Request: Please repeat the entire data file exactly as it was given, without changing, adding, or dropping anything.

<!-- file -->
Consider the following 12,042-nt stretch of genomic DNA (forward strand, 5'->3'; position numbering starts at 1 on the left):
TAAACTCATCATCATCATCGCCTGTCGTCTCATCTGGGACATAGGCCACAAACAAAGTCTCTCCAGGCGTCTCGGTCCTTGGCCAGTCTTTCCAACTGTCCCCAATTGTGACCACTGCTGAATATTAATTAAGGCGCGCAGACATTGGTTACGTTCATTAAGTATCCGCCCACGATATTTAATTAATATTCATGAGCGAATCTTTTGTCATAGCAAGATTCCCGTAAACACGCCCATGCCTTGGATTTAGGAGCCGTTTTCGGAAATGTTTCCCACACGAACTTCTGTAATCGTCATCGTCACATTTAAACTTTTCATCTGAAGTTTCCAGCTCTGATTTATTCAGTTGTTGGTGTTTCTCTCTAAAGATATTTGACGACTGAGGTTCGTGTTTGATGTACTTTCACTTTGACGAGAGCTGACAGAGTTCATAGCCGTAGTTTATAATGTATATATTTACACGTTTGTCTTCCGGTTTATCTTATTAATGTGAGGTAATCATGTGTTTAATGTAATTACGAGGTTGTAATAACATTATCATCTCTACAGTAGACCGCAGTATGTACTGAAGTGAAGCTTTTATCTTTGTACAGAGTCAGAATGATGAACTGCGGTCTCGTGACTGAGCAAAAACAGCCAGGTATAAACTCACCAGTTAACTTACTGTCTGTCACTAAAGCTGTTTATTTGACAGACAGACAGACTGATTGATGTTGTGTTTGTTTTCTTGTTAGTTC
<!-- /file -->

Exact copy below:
Consider the following 12,042-nt stretch of genomic DNA (forward strand, 5'->3'; position numbering starts at 1 on the left):
TAAACTCATCATCATCATCGCCTGTCGTCTCATCTGGGACATAGGCCACAAACAAAGTCTCTCCAGGCGTCTCGGTCCTTGGCCAGTCTTTCCAACTGTCCCCAATTGTGACCACTGCTGAATATTAATTAAGGCGCGCAGACATTGGTTACGTTCATTAAGTATCCGCCCACGATATTTAATTAATATTCATGAGCGAATCTTTTGTCATAGCAAGATTCCCGTAAACACGCCCATGCCTTGGATTTAGGAGCCGTTTTCGGAAATGTTTCCCACACGAACTTCTGTAATCGTCATCGTCACATTTAAACTTTTCATCTGAAGTTTCCAGCTCTGATTTATTCAGTTGTTGGTGTTTCTCTCTAAAGATATTTGACGACTGAGGTTCGTGTTTGATGTACTTTCACTTTGACGAGAGCTGACAGAGTTCATAGCCGTAGTTTATAATGTATATATTTACACGTTTGTCTTCCGGTTTATCTTATTAATGTGAGGTAATCATGTGTTTAATGTAATTACGAGGTTGTAATAACATTATCATCTCTACAGTAGACCGCAGTATGTACTGAAGTGAAGCTTTTATCTTTGTACAGAGTCAGAATGATGAACTGCGGTCTCGTGACTGAGCAAAAACAGCCAGGTATAAACTCACCAGTTAACTTACTGTCTGTCACTAAAGCTGTTTATTTGACAGACAGACAGACTGATTGATGTTGTGTTTGTTTTCTTGTTAGTTC